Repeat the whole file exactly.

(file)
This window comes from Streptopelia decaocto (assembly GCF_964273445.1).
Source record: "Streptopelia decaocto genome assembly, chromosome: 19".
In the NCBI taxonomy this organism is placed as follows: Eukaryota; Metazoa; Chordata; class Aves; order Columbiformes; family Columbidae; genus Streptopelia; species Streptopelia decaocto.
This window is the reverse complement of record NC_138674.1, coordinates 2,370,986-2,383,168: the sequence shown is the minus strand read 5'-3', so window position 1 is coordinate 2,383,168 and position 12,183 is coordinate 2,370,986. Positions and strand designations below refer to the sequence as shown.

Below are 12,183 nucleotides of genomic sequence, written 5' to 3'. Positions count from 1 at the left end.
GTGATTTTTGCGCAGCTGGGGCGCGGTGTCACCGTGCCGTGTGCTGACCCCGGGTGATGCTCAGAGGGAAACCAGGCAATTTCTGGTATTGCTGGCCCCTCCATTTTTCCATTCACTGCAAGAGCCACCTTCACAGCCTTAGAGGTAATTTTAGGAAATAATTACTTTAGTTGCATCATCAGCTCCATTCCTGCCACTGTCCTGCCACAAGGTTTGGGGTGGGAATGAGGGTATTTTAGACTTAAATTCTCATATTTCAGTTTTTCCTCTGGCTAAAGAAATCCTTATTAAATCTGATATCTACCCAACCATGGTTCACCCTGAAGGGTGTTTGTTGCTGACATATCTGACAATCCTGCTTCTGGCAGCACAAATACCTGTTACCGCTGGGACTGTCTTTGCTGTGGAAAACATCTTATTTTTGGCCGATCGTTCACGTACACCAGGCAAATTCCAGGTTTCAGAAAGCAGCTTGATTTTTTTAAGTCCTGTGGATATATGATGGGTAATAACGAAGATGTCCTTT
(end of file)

This window comes from Streptopelia decaocto (assembly GCF_964273445.1).
Source record: "Streptopelia decaocto genome assembly, chromosome: 19".
In the NCBI taxonomy this organism is placed as follows: Eukaryota; Metazoa; Chordata; class Aves; order Columbiformes; family Columbidae; genus Streptopelia; species Streptopelia decaocto.
This window is the reverse complement of record NC_138674.1, coordinates 2,370,986-2,383,168: the sequence shown is the minus strand read 5'-3', so window position 1 is coordinate 2,383,168 and position 12,183 is coordinate 2,370,986. Positions and strand designations below refer to the sequence as shown.

Below are 12,183 nucleotides of genomic sequence, written 5' to 3'. Positions count from 1 at the left end.
GTGATTTTTGCGCAGCTGGGGCGCGGTGTCACCGTGCCGTGTGCTGACCCCGGGTGATGCTCAGAGGGAAACCAGGCAATTTCTGGTATTGCTGGCCCCTCCATTTTTCCATTCACTGCAAGAGCCACCTTCACAGCCTTAGAGGTAATTTTAGGAAATAATTACTTTAGTTGCATCATCAGCTCCATTCCTGCCACTGTCCTGCCACAAGGTTTGGGGTGGGAATGAGGGTATTTTAGACTTAAATTCTCATATTTCAGTTTTTCCTCTGGCTAAAGAAATCCTTATTAAATCTGATATCTACCCAACCATGGTTCACCCTGAAGGGTGTTTGTTGCTGACATATCTGACAATCCTGCTTCTGGCAGCACAAATACCTGTTACCGCTGGGACTGTCTTTGCTGTGGAAAACATCTTATTTTTGGCCGATCGTTCACGTACACCAGGCAAATTCCAGGTTTCAGAAAGCAGCTTGATTTTTTTAAGTCCTGTGGATATATGATGGGTAATAACGAAGATGTCCTTT